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Maricar F. Malinis, Shu Chen, Heather G. Allore, Vincent J. Quagliarello
(Section of Infectious Diseases, Department of Internal Medicine, Yale School of Medicine, New Haven, USA)
Ann Transplant 2014; 19:478-487
Since 2002, the Model of End Stage Liver Disease (MELD) score has been the basis of the liver transplant (LT) allocation system. Among older adult LT recipients, short-term outcomes in the MELD era were comparable to the pre-MELD era, but long-term outcomes remain unclear.
Material and Methods: This is a retrospective cohort study using the UNOS data on patients age ≥50 years who underwent primary LT from February 27, 2002 until October 31, 2011.
Results: A total of 35,686 recipients met inclusion criteria. The cohort was divided into 5-year interval age groups. Five-year over-all survival rates for ages 50–54, 55–59, 60–64, 65–69, and 70+ were 72.2%, 71.6%, 69.5%, 65.0%, and 57.5%, respectively. Five-year graft survival rates after adjusting for death as competing risk for ages 50–54, 55–59,60–64, 65–69 and 70+ were 85.8%, 87.3%, 89.6%, 89.1% and 88.9%, respectively. By Cox proportional hazard modeling, age ≥60, increasing MELD, donor age ≥60, hepatitis C, hepatocellular carcinoma (HCC), dialysis and impaired pre-transplant functional status (FS) were associated with increased 5-year mortality. Using Fine and Gray sub-proportional hazard modeling adjusted for death as competing risk, 5-year graft failure was associated with donor age ³60, increasing MELD, hepatitis C, HCC, and impaired pre-transplant FS.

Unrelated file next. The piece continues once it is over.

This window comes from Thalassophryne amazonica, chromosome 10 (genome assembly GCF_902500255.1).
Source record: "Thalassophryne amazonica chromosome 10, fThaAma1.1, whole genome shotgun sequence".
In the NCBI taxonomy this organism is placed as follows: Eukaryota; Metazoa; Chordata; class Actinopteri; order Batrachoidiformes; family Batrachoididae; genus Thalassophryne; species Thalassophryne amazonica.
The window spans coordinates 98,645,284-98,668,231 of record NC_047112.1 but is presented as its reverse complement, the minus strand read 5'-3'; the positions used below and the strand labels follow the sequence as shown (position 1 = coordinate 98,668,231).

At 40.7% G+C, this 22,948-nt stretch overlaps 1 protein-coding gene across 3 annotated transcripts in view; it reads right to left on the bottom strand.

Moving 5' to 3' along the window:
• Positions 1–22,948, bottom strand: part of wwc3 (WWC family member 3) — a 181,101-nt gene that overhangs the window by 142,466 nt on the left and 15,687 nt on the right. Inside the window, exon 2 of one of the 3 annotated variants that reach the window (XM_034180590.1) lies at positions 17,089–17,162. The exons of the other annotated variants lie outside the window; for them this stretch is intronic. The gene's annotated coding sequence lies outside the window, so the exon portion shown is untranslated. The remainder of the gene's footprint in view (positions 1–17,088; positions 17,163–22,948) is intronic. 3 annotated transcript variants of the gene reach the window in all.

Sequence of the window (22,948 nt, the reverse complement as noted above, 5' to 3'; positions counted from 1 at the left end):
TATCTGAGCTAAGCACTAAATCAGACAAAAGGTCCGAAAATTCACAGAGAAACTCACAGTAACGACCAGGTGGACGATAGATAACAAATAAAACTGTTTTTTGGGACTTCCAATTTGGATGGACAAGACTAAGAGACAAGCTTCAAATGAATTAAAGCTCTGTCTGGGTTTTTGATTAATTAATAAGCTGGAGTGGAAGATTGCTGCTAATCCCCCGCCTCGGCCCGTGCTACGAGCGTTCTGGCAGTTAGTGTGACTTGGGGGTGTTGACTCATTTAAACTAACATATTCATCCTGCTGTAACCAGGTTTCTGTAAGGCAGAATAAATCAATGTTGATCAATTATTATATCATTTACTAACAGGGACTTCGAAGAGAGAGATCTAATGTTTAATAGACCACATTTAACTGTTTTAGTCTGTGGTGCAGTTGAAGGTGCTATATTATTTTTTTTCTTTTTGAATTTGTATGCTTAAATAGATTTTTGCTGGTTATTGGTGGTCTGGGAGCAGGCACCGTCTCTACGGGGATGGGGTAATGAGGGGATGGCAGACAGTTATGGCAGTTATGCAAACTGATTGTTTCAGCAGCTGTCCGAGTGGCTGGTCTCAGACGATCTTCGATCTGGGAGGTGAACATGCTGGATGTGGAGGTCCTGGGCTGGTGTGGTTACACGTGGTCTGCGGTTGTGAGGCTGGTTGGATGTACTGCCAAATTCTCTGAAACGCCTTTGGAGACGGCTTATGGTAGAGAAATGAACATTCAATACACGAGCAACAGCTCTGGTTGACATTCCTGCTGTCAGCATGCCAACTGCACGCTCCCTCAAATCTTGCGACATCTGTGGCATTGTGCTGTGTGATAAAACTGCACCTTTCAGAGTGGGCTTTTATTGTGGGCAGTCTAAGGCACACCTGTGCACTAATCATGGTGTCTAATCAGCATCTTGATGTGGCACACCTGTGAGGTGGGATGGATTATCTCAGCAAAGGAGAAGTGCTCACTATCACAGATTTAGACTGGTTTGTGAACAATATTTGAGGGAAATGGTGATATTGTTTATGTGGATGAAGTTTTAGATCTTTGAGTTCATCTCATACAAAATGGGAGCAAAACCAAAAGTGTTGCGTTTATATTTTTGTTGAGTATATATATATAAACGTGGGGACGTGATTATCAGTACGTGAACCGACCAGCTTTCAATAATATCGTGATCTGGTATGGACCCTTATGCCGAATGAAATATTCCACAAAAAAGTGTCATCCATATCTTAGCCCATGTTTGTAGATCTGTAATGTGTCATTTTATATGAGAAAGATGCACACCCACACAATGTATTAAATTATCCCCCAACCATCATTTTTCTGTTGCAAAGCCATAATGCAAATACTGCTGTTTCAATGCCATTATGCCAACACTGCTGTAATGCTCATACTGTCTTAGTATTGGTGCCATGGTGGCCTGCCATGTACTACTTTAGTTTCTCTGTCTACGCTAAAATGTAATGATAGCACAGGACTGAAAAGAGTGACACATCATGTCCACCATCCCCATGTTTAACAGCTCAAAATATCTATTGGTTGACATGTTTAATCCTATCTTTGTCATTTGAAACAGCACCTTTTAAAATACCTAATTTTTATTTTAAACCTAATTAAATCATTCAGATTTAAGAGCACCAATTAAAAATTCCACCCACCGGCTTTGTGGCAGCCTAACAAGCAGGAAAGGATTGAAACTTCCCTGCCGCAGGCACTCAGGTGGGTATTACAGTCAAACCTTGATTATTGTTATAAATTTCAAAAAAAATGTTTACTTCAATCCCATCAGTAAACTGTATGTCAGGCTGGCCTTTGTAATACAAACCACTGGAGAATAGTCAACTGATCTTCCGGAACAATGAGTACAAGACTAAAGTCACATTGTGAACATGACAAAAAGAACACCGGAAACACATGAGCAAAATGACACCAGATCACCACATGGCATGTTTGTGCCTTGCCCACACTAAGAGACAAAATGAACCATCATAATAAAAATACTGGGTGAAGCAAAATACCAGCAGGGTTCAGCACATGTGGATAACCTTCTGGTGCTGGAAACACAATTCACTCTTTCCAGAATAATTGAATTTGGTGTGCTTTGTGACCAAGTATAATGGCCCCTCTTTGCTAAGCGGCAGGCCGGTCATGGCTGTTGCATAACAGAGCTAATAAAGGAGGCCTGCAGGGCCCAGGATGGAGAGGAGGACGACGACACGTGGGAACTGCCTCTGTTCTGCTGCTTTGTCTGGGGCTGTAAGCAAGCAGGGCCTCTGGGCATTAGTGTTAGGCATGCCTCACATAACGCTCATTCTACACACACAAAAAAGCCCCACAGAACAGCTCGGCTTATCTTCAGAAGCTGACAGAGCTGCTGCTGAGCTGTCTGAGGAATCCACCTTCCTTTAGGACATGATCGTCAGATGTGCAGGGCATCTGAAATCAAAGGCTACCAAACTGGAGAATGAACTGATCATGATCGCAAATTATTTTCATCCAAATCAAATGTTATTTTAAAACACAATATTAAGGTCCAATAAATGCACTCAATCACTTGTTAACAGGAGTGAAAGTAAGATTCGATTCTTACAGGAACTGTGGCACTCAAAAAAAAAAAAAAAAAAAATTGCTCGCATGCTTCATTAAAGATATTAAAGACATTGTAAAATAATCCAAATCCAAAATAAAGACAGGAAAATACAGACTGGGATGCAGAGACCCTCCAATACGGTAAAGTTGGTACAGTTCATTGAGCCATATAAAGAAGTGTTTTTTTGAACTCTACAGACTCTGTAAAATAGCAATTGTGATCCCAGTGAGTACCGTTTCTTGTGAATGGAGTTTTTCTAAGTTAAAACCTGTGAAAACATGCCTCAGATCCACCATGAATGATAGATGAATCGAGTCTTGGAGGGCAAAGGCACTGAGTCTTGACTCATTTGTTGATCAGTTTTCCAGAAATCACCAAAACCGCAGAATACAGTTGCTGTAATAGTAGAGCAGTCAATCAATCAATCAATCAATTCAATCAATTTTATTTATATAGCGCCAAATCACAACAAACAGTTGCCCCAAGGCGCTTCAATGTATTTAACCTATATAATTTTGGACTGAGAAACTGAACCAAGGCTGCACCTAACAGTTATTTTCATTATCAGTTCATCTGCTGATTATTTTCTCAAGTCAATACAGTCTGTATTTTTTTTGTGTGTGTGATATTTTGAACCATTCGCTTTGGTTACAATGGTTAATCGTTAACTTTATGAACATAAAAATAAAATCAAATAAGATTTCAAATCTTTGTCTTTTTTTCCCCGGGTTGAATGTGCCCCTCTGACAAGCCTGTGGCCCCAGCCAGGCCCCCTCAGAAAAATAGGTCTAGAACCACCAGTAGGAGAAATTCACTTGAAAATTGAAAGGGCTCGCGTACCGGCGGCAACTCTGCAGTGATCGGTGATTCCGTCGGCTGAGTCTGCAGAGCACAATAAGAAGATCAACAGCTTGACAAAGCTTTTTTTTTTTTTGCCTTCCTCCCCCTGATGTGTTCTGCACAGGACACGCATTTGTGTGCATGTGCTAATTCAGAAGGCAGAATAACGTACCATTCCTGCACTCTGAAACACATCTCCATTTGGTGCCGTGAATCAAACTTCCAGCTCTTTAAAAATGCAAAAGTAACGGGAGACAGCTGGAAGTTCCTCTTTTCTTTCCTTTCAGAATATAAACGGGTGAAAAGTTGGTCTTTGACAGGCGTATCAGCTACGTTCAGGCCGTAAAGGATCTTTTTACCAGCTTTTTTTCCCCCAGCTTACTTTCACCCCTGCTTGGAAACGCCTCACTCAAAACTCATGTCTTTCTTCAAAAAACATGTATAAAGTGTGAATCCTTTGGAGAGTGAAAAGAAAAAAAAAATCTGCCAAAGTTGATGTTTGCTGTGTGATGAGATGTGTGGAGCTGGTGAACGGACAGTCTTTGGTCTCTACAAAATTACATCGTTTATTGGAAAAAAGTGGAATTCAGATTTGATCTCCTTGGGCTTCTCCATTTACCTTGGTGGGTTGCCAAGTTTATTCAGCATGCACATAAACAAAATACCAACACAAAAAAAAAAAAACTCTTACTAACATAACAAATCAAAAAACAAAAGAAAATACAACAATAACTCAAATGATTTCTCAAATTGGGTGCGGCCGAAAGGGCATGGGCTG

Conclusions: Among older LT recipients in the MELD era, long-term graft survival after adjusting for death as competing risk was improved with increasing age, while over-all survival was worse. Donor age, hepatitis C, and pre-transplant FS represent potentially modifiable risk factors that could influence long-term graft and patient survival.
Keywords: Age Groups, Liver Transplantation, Patient Outcome Assessment